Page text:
By Claudia Becker, Die Welt, Feb. 15, 2013
BERLIN—There were jittery kids before Attention Deficit Hyperactivity Disorder (ADHD). In 1908, Berlin pediatrician Adalbert Czerny diagnosed a certain group of pesky children as follows: “Great need to move about, can’t stick to anything whether it be playing or other activities, disobedience, inability to concentrate on their schoolwork.”
So it would appear that ADHD is not an invention of the 21st century. Psychologists have been attributing the problem to ever more hectic daily lives marked by technological developments in both transportation and communication—since the beginning of the 20th century.
According to the just-released 2013 Medical Report published by the German Barmer GEK health insurance company, the number of children and teens diagnosed with ADHD rose by 42% between 2006 and 2011. We should not, however, rush to hasty conclusions blaming technology and ascribing the phenomenon to over-stimulation—even if it is difficult to imagine that the constant flicker of screens in children’s rooms, the over-consumption of computer games, and the permanent stream of music through headphones doesn’t have some sort of deeper impact on the nervous system.
The agitation, the lack of control over their impulses, and the concentration difficulties in children and teens that parents and teachers are becoming increasingly vocal about can be put down to a number things. Gottingen-based neurobiologist Gerald Huther believes that children have too few opportunities, as their brains develop, to build up the structures that enable them to control their impulses and deal with frustration.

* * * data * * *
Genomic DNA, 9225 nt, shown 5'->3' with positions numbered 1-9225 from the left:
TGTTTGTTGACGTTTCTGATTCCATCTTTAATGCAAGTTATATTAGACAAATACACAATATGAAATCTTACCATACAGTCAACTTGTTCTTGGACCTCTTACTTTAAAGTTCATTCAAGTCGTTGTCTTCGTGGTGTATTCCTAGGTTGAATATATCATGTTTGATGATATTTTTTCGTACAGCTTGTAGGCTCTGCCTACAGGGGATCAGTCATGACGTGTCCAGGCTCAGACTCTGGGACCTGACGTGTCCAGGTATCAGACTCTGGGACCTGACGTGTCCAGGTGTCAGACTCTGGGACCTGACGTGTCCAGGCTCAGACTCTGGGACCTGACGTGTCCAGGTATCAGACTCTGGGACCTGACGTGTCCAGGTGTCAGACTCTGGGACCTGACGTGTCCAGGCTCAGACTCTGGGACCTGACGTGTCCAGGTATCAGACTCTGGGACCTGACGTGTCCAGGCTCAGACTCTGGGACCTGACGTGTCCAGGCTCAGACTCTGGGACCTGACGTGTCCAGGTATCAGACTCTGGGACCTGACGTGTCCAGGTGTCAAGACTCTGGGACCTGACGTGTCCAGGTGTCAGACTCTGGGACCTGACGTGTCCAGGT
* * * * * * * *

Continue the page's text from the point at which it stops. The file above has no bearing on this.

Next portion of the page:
Parents keep too close a watch over their kids for this to happen, he says—clearing problems away so kids don’t have to confront them, not giving kids a chance to try things for themselves, not letting kids romp around outdoors enough. They don’t let their kids take risks.
For the first time in the history of humanity, Huther says, we are going through a period where children are not actually needed to help with the household chores or go out and earn money. Yet children right through their teens need chores and other tasks because these tasks not only help them grow but give them the experience of how wonderful it is to do something meaningful together with others.
Anybody who has seen how many hours children spend playing computer games can sense the tragedy behind it—all that wasted energy—and understand how it can find expression in disharmony and aggression. And the open question is: are there really more children with behavioral symptoms matching those of ADHD or are doctors just more inclined to diagnose the disorder?
Even if the restless behavior of kids who supposedly have ADHD isn’t really pathological, the high number of children being diagnosed with the disorder tells us something about the way they are perceived by their parents and teachers—as so active that living with them may become unbearable.